Knead dough for 5-10 minutes or until dough is smooth and the ‘skin’ begins to tear. Push dough into a large rectangle and sprinkle with the nuts. Roll together and knead a few more times until the nuts are spread throughout the dough.

Place dough back in the bowl and leave, covered, in a warm place for 1 hour. Every 20 minutes knock back the dough by rolling it away from you with 5 to 6 strokes. After an hour knead the dough again for a few minutes and shape into a loaf. Place loaf on a greased and lined baking tray. Cover the baking tray and leave in warm place for 1 to 1.5 hours until doubled in bulk. Pre-heat the oven to 220°C at this stage.

Once doubled in bulk make 3 slashes in the top of the loaf with a sharp or serrated knife and place in the oven. Throw a half dozen ice cubes in an oven tray and quickly place underneath the bread or at the bottom of the oven. Immediately turn oven down to 200°C and bake for 25 minutes. Set oven door ajar with a wooden spoon and bake for another 5 minutes to dry the bread out.

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September has brought clear days of high winds, the sort of wind that seems to be rolling and sweeping in the air above us, almost unnoticed, but will take you by surprise with the flick of a tree branch or the lift of a hat. See the blossom, dusky pink, before it is blown off the trees.

There have been mild days with warmth in the sun. There has been a grey wet day, a freezing cold day, a torrential rain day. It’s only day 7 of September. Welcome to Spring in Wellington.
This chocolate berry torte is rich, dense and the chocolate sits squarely in the front row, so to speak. It is perhaps more appropriate to dark winter nights, maybe in front of a fire, with a glass of dessert wine or a citrus-y bourbon. But here we have it in Spring and I’m sure you won’t complain.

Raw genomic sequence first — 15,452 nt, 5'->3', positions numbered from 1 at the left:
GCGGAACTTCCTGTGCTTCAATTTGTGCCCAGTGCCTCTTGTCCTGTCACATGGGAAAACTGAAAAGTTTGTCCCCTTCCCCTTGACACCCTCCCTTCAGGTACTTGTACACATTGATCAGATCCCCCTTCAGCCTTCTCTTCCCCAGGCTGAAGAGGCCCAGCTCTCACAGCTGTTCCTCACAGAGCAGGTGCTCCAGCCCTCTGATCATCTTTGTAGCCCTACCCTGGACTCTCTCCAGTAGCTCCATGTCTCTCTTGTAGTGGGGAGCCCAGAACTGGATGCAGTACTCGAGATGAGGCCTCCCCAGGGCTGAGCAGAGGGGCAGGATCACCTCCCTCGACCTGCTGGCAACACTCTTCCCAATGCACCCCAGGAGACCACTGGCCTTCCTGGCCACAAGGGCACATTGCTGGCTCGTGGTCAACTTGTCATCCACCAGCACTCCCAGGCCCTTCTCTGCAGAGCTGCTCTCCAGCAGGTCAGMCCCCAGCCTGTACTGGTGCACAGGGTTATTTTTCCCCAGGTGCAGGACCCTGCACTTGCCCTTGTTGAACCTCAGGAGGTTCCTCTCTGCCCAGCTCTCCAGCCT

Like I said this torte is rich, dense and deliciously fudgey. It’s brownie meets ganache truffle. The sort of cake where you take a bite, smile in delight at how good it is, and you may very well have chocolate on your teeth. Every second spoonful or so there is a berry tartness, a smash of raspberry or blackberry or blueberry. It adds a freshness to the cake, but not a lot of sweet. The bitter-sweet of the chocolate is the leading flavour here.
This cake is gluten free, taken from the same book as this recipe. I’ve realised that in our house we often make gluten free desserts not because we fool ourselves that they are healthier, or because we are dangerously gluten intolerant, but because the understated disc of a cake that these recipes produce suit us perfectly. They are clean and simple to look at, nothing much really, but the flavours, whether citrus or chocolate, hold their own.

Chocolate Berry Torte

Any berries would be fine in this cake, fresh or frozen. We used frozen mixed berries which lend a bumpy texture and add more colour.

200 grams dark chocolate
50 grams butter
3 eggs, separated
50 grams caster sugar
50ml cream
110 ground almonds plus extra for dusting tin
150-200 grams berries

20cm spring form tin

Pre-heat the oven to 180°C.

Line the base of the tin with baking paper and brush the sides with melted butter. Dust with ground almonds.

Place the chocolate and butter in a heatproof bowl over a pan of simmering water, until melted and smooth.

In a large bowl beat the egg yolks with the sugar until pale and creamy. Add the chocolate mixture to the egg yolks and mix well to combine. Stir in the cream and ground almonds.

In another bowl beat the egg whites until stiff. Gently fold the egg whites, a third at a time, into the chocolate almond mixture. Next fold through the berries. Pour into the prepared tin.

Bake in the oven for 25 to 30 minutes. The sides should be cooked but the centre slightly underdone. Leave the cake to cool completely before removing from tin.

Dust with icing sugar and serve with whipped cream and more berries.